Q: Many books have been written about Americans in Paris at the time of the American Revolution and in the early years of the republic, and in the early part of the twentieth century—the Paris of Hemingway and Fitzgerald. But relatively little has been written about the period you chose, from 1830 to 1900. What about this time period did you find so compelling to choose to write about it? DM: I felt that in my biography of John Adams I had already written about the times of Adams, Franklin, and Jefferson in Paris, and it seemed to me the whole Fitzgerald-Hemingway-Gertrude Stein era has been pretty thoroughly worked over. But between those two periods was a large, extremely eventful, colorful, highly important span of seventy years in Paris filled with uncommonly gifted, aspiring Americans and the time and the people—not to say the place on the map—appealed to me enormously. The fact that the subject had been largely bypassed made it all the more appealing. History—life—is about change, and if there was ever a time filled with change, it was then. Think of the big changes: the start of steam navigation at sea, the invention of the telegraph, the telephone, electric light, the building of our transcontinental railroad, the opening of the Suez Canal, the discovery of anesthetics, the political upheavals across Europe, the whole rebuilding of Paris, and this in conjunction with the invention of photography and the advent of the Impressionists!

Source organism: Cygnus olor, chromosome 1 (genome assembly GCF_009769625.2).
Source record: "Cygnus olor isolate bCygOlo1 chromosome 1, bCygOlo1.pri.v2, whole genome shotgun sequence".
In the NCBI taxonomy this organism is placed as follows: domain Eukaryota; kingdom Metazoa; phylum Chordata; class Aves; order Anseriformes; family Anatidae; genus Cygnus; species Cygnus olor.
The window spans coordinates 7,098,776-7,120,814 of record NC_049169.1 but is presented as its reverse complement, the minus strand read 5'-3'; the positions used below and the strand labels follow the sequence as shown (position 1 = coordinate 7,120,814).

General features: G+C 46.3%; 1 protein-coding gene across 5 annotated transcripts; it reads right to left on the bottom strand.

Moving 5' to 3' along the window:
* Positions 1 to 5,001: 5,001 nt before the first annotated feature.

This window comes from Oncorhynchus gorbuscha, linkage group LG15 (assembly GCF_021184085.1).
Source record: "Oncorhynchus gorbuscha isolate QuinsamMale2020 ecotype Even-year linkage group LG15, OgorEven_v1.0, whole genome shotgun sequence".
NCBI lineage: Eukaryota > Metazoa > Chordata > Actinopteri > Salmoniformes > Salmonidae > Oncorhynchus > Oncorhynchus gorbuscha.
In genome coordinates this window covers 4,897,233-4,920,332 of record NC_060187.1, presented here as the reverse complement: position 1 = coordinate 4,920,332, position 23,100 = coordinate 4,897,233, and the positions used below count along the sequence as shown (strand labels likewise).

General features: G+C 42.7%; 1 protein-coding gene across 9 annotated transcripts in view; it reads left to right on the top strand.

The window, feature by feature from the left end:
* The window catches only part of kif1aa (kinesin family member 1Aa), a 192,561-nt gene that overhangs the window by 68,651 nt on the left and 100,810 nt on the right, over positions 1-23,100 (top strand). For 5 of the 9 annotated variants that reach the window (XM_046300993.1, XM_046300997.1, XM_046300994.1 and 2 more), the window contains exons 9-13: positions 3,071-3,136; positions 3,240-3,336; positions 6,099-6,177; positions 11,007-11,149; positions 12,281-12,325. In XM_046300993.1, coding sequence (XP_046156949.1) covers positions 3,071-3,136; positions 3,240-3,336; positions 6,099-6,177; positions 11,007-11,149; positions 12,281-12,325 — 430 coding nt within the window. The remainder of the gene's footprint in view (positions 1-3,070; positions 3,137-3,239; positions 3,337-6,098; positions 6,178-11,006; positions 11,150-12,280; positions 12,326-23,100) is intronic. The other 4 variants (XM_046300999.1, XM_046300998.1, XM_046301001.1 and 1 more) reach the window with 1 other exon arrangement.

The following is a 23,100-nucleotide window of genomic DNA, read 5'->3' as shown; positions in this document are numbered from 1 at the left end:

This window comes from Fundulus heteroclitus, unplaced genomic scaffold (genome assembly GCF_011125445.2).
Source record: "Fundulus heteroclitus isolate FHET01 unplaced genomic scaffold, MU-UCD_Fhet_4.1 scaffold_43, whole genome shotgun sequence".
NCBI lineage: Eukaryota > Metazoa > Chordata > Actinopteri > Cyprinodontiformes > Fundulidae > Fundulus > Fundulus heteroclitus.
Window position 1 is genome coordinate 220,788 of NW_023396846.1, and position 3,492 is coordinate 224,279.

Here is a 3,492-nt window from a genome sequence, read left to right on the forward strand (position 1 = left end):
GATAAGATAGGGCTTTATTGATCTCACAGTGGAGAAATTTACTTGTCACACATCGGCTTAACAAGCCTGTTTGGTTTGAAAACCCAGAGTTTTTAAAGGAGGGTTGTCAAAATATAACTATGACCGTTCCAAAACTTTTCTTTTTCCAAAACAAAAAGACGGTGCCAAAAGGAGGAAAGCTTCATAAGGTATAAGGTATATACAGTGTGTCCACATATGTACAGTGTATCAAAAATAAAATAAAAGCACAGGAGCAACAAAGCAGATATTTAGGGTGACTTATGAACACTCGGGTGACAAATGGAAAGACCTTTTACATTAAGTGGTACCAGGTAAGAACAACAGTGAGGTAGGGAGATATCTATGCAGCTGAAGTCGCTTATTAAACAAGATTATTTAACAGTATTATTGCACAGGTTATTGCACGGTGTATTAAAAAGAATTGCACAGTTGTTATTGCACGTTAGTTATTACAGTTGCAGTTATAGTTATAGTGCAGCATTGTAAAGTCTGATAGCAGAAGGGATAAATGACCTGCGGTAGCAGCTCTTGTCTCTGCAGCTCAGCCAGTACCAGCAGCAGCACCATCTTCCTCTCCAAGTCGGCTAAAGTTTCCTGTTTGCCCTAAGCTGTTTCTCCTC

Q: Who were a few of the most notable Americans who came to Paris during the time you chronicle? DM: James Fenimore Cooper, author of The Last of the Mohicans; Samuel F.B. Morse, accomplished artist and inventor of the telegraph and the Morse code; Charles Sumner, the most powerful voice of abolition in American politics; Oliver Wendell Holmes, celebrated poet, essayist, and professor of anatomy at Harvard Medical School; Elizabeth Blackwell, the first female doctor in America; Augustus Saint-Gaudens, the brilliant sculptor of many of our most enduring monuments. These are some of the better known among them. Others were George Catlin, painter of the Great Plains Indians; Louis Moreau Gottschalk, pianist and composer who made his Paris concert debut at age fifteen; William Wells Brown, fugitive slave and the first African-American novelist; historian Henry Adams; novelist Henry James; painters John Singer Sargent and Mary Cassatt. George P. A. Healy is one who is not as well known as he should be. His is an extraordinary story of a penniless, talented boy who out of sheer determination to excel as an artist made his way to Paris and who later, as a portrait painter, painted presidents and generals and kings on both sides of the Atlantic, including Abraham Lincoln. But then they all went to Paris on a mission to learn, and my feeling was I wanted to go with them—to learn.